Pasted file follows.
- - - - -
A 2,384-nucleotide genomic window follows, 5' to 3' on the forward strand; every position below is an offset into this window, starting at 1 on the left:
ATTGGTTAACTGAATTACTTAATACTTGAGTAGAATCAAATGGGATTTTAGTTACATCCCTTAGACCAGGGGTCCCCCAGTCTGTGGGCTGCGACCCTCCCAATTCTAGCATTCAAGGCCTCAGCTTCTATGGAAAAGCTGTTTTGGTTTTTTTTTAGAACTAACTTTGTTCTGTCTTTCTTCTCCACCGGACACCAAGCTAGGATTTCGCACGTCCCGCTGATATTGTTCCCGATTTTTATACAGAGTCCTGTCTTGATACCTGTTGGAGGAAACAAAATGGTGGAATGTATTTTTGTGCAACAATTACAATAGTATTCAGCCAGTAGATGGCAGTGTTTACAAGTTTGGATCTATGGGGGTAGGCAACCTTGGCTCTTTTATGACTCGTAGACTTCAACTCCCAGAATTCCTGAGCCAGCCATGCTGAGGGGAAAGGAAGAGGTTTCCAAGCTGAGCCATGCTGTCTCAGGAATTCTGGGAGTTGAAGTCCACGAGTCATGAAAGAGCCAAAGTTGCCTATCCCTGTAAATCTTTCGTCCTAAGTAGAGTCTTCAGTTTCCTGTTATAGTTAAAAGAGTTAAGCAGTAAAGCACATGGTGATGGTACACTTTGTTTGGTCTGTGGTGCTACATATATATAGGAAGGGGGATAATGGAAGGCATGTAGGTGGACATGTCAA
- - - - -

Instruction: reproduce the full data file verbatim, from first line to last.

A 2,384-nucleotide genomic window follows, 5' to 3' on the forward strand; every position below is an offset into this window, starting at 1 on the left:
ATTGGTTAACTGAATTACTTAATACTTGAGTAGAATCAAATGGGATTTTAGTTACATCCCTTAGACCAGGGGTCCCCCAGTCTGTGGGCTGCGACCCTCCCAATTCTAGCATTCAAGGCCTCAGCTTCTATGGAAAAGCTGTTTTGGTTTTTTTTTAGAACTAACTTTGTTCTGTCTTTCTTCTCCACCGGACACCAAGCTAGGATTTCGCACGTCCCGCTGATATTGTTCCCGATTTTTATACAGAGTCCTGTCTTGATACCTGTTGGAGGAAACAAAATGGTGGAATGTATTTTTGTGCAACAATTACAATAGTATTCAGCCAGTAGATGGCAGTGTTTACAAGTTTGGATCTATGGGGGTAGGCAACCTTGGCTCTTTTATGACTCGTAGACTTCAACTCCCAGAATTCCTGAGCCAGCCATGCTGAGGGGAAAGGAAGAGGTTTCCAAGCTGAGCCATGCTGTCTCAGGAATTCTGGGAGTTGAAGTCCACGAGTCATGAAAGAGCCAAAGTTGCCTATCCCTGTAAATCTTTCGTCCTAAGTAGAGTCTTCAGTTTCCTGTTATAGTTAAAAGAGTTAAGCAGTAAAGCACATGGTGATGGTACACTTTGTTTGGTCTGTGGTGCTACATATATATAGGAAGGGGGATAATGGAAGGCATGTAGGTGGACATGTCAA